SIGNS that the expansion of the Universe is accelerating may be an illusion.
Scientists think particles called axions might create the mirage by hijacking
light as it travels the cosmos.
Three years ago, cosmologists found that very distant supernova explosions
are fainter than they should be. This suggested that space had stretched more
than expected as the light sped towards Earth, so it had to travel farther. The
Universe appeared to be expanding faster and faster
(New Scientist, 11 April 1998, p 26).
With scientists struggling to explain what force could drive this
acceleration, a team in the US has now come up with an alternative explanation.
They say the light from distant supernovae is dim because some photons turn into
axions on their way to Earth.
Axions are hypothetical particles predicted by several leading theories of
particle physics. Even if they exist they'd be very difficult to detect because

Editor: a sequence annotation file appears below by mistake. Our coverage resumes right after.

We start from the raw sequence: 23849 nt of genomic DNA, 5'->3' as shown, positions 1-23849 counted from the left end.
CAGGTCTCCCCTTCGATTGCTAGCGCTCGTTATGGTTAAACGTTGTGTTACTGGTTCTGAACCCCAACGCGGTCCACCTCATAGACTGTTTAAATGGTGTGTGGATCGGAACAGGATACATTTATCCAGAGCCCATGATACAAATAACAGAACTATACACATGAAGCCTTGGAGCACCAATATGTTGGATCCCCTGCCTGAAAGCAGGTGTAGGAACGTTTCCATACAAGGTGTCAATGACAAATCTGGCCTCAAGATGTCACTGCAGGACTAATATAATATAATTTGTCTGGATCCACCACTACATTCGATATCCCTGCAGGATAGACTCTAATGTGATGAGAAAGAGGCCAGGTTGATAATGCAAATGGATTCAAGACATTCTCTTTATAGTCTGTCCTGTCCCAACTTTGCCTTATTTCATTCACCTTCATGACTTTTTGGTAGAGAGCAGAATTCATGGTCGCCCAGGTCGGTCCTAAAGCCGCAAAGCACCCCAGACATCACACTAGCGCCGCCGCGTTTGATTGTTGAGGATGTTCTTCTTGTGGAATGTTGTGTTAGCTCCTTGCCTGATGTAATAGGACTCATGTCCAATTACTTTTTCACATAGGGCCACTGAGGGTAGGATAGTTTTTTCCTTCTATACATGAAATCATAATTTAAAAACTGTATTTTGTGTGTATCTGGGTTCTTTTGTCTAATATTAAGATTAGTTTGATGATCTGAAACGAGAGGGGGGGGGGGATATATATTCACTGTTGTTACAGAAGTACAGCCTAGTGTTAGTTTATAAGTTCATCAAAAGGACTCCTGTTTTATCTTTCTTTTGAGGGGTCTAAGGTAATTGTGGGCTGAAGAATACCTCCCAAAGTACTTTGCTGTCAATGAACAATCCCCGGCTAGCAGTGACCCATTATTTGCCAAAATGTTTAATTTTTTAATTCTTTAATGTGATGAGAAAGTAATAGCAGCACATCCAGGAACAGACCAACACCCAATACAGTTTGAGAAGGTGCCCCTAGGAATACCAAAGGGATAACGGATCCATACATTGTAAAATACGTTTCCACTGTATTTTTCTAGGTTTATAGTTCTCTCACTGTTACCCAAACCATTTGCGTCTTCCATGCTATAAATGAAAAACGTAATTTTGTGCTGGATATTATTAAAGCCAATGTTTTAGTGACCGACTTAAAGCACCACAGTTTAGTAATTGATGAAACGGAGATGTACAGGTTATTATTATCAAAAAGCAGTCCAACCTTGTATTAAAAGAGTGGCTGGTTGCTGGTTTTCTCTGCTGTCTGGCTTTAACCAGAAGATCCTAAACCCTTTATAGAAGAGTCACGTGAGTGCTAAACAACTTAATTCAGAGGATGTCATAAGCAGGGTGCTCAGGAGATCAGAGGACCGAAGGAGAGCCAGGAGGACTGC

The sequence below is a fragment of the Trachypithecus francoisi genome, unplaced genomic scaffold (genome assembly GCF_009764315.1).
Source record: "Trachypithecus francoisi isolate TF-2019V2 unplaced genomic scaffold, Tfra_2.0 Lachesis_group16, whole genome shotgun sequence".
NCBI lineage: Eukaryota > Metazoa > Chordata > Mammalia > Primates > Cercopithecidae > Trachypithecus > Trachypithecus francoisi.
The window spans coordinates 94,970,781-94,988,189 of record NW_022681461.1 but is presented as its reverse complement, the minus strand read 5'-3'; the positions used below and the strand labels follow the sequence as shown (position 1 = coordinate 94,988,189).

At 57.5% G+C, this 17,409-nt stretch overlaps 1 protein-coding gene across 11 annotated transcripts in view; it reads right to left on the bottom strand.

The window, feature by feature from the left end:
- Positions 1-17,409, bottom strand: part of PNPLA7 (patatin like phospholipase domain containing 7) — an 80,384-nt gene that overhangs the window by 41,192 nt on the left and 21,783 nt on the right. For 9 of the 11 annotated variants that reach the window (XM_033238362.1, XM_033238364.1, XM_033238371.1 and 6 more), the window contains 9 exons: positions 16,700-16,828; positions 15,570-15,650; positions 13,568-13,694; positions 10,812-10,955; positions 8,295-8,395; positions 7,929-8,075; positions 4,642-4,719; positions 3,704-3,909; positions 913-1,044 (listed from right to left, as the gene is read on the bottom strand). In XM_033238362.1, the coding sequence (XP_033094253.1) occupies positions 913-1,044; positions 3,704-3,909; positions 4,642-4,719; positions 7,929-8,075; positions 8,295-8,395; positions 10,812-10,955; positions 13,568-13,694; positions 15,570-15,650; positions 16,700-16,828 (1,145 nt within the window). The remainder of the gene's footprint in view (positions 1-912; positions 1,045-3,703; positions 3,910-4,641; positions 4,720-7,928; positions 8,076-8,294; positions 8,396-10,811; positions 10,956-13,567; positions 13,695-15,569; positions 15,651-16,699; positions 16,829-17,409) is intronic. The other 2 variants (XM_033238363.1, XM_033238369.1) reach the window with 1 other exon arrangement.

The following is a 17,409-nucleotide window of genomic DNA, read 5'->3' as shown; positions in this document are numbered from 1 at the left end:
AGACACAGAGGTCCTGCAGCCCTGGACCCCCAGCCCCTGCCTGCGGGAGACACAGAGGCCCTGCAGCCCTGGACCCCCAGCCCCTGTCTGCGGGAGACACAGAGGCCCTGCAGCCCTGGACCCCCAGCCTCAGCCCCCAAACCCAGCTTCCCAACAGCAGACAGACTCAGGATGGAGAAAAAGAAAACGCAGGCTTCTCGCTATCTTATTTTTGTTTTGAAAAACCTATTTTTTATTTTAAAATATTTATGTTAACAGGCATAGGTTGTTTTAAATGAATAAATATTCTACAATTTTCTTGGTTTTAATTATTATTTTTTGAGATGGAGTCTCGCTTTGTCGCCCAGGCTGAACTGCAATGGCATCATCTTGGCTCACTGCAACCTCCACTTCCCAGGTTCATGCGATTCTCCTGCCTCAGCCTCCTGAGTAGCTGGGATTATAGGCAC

they rarely interact with other matter. But Csaba Csáki of Los Alamos
National Laboratory in New Mexico says that if axions had a tiny
mass—10-21 times that of the electron—they would interact
with light in the tangled magnetic fields of intergalactic space. As photons
travelled to Earth, this interaction would persuade a fraction of them to flip
into axions themselves, making them undetectable.
With his Los Alamos colleague John Terning and Nemanja Kaloper of Stanford
University in California, Csáki has calculated that about a third of the
visible photons from the most distant supernovas would effectively vanish.
"We shouldn't just accept on face value that the Universe is accelerating,"
Csáki concludes. "There are alternative and viable explanations to the
supernova observations based on particle physics."